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06/05/15 9:19am
This woman has found a solution to manspreading. Photo: Cassie J. via xoJane

This woman has found a solution to manspreading. Photo: Cassie J. via xoJane

How to stop manspreading in one easy step. [xoJane]

“If I had the chance to see you one more time, I would roll down my windows and call you a dick”–missed connections for A-Holes [New Yorker]

This is Emma Sulkowicz’s first new performance art piece, post-Mattress Performance (Carry That Weight) [Ceci n’est pas un viol] Note: 100% NSFW

Sheryl Sandberg’s moving Facebook post about her first 30 days without her husband, and what to say to someone in mourning [NY Post]

Parents in Inwood are throwing a parade for every girl who wants to dress up as a superhero [DNA Info]

The pit masters behind Pig Beach, the BBQ pop-up at Swan Dive, one of the stops on our sold-out Immersion tomorrow [Eater]

04/16/15 11:26am
Etsy's IPO this morning is a sign of good things to come for the Brooklyn tech startup scene. See what all the fuss is about at a celebratory popup market in Times Square today. Photo: Nasdaq

Etsy’s IPO this morning is a sign of good things to come for the Brooklyn tech startup scene. See what all the fuss is about at a celebratory popup market in Times Square today. Photo: Nasdaq

By now you’ve probably heard that Etsy, the Brooklyn-based online creative marketplace that is the definitive source of all things cute and quirky, had its IPO this morning. Etsy is a pioneering anchor of the burgeoning Brooklyn tech startup community, and its IPO performance will surely serve as a bellwether for an entire cohort of local early-stage companies. It’s also all about promoting and empowering everyday creative types to become savvy and successful entrepreneurs, which is an exciting ethos in the context of a corporate tech world that seems to care less and less about the well-being of the society it purportedly serves (what’s up, Facebook. Don’t even get me started, Uber). The human side of Etsy will be evident today at a popup marketplace featuring 14 sellers that represent a cross-section of its diverse and individualistic community. Brooklyn-based Etsy shops Alexandra Ferguson, Goose Grease, purlBknit, TM1985, and Dusty Rose Vintage will be joined by other makers from all over the globe to sell their unique goods, tell their stories, and celebrate the IPO. As dyed-in-the-wool New Yorkers, we are loath to recommend trips to Times Square as a general rule, but if you are looking for something to do on your lunch break today, this is nice way to show your support for lots of small Brooklyn businesses, and one huge one.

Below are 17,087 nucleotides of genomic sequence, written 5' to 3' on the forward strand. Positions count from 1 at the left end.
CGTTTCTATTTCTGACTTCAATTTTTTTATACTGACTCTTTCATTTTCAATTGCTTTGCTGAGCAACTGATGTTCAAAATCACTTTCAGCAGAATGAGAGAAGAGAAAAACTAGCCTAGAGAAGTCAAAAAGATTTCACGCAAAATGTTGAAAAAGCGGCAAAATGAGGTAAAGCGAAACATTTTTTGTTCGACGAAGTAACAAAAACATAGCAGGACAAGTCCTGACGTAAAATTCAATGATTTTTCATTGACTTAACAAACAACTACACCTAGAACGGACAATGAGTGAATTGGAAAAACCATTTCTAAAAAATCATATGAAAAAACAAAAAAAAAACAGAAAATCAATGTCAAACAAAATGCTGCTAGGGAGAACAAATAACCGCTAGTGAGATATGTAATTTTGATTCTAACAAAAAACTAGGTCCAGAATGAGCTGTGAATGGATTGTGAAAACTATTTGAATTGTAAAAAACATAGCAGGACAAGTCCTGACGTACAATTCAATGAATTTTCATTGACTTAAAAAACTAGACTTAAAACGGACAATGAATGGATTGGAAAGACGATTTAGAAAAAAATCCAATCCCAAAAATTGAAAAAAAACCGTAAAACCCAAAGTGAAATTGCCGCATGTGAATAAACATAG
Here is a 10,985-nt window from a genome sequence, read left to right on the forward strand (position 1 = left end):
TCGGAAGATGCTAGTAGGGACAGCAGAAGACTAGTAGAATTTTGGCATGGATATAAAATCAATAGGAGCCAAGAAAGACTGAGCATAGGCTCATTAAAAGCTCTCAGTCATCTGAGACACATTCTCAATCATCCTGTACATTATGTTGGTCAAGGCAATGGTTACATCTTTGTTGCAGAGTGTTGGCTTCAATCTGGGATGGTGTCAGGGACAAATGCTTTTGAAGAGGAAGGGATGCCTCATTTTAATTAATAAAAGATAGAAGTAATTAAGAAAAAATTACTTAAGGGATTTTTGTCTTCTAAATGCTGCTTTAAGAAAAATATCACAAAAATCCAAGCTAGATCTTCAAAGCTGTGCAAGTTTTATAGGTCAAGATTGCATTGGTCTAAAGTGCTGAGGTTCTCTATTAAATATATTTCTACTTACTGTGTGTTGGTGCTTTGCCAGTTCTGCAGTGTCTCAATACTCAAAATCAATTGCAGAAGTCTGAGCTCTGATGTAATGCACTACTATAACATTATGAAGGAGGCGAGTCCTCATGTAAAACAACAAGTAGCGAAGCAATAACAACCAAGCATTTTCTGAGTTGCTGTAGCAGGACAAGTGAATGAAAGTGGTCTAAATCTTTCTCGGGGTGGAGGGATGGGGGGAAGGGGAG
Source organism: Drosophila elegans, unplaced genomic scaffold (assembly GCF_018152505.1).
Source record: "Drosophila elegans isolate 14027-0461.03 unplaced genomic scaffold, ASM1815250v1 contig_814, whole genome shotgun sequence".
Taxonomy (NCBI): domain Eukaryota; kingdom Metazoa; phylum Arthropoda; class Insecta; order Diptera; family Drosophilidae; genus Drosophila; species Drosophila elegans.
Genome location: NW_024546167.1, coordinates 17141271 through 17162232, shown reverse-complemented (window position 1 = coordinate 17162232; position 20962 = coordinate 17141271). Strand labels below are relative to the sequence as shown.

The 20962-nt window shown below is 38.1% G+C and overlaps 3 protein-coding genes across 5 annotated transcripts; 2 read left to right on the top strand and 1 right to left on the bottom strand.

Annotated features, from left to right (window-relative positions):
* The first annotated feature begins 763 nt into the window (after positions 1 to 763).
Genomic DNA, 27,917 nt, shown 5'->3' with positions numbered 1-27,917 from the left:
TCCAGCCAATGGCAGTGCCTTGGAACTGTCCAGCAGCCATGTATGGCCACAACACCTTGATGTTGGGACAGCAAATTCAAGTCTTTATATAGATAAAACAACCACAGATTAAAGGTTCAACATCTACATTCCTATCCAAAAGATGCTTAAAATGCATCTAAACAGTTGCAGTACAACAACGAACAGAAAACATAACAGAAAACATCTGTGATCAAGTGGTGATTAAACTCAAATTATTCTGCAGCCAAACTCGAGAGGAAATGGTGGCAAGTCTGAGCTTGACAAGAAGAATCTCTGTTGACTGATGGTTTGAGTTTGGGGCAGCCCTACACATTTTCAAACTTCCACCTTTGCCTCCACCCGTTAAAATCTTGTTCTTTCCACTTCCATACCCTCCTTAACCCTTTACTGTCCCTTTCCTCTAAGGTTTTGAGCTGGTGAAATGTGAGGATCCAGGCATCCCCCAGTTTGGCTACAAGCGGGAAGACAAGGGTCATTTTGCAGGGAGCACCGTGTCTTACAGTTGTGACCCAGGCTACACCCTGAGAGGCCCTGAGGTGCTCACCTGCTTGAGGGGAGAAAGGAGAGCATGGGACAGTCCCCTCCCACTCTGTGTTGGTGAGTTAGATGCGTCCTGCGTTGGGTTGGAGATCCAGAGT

The Etsy popup market will be at Broadway between 42nd and 43rd Streets from now until 2pm today. 

03/11/15 11:12am

termsWhile reading Jacob Silverman’s Terms of Service: Social Media and the Price of Constant Connection and writing this very piece, my phone was constantly interrupting me with notifications for the app Meerkat, which started taking off in my circles last week. The service is something straight out of Super Sad True Love Story–it allows users to broadcast live video, with comments and broadcast notifications posting directly to Twitter–so it seemed apt to observe while reading a tome about the perils of social media. I watched a friend chat about the weather during his taxi ride and saw the founder of another social media platform show off his afternoon snack of Skittles and seltzer. Of course, I was as complicit in these interruptions as the perceived audience of Terms of Service, possible Internet addicts who are likely no longer capable of feeling boredom. (If this sounds like you, try New Tech City’s Bored and Brilliant project).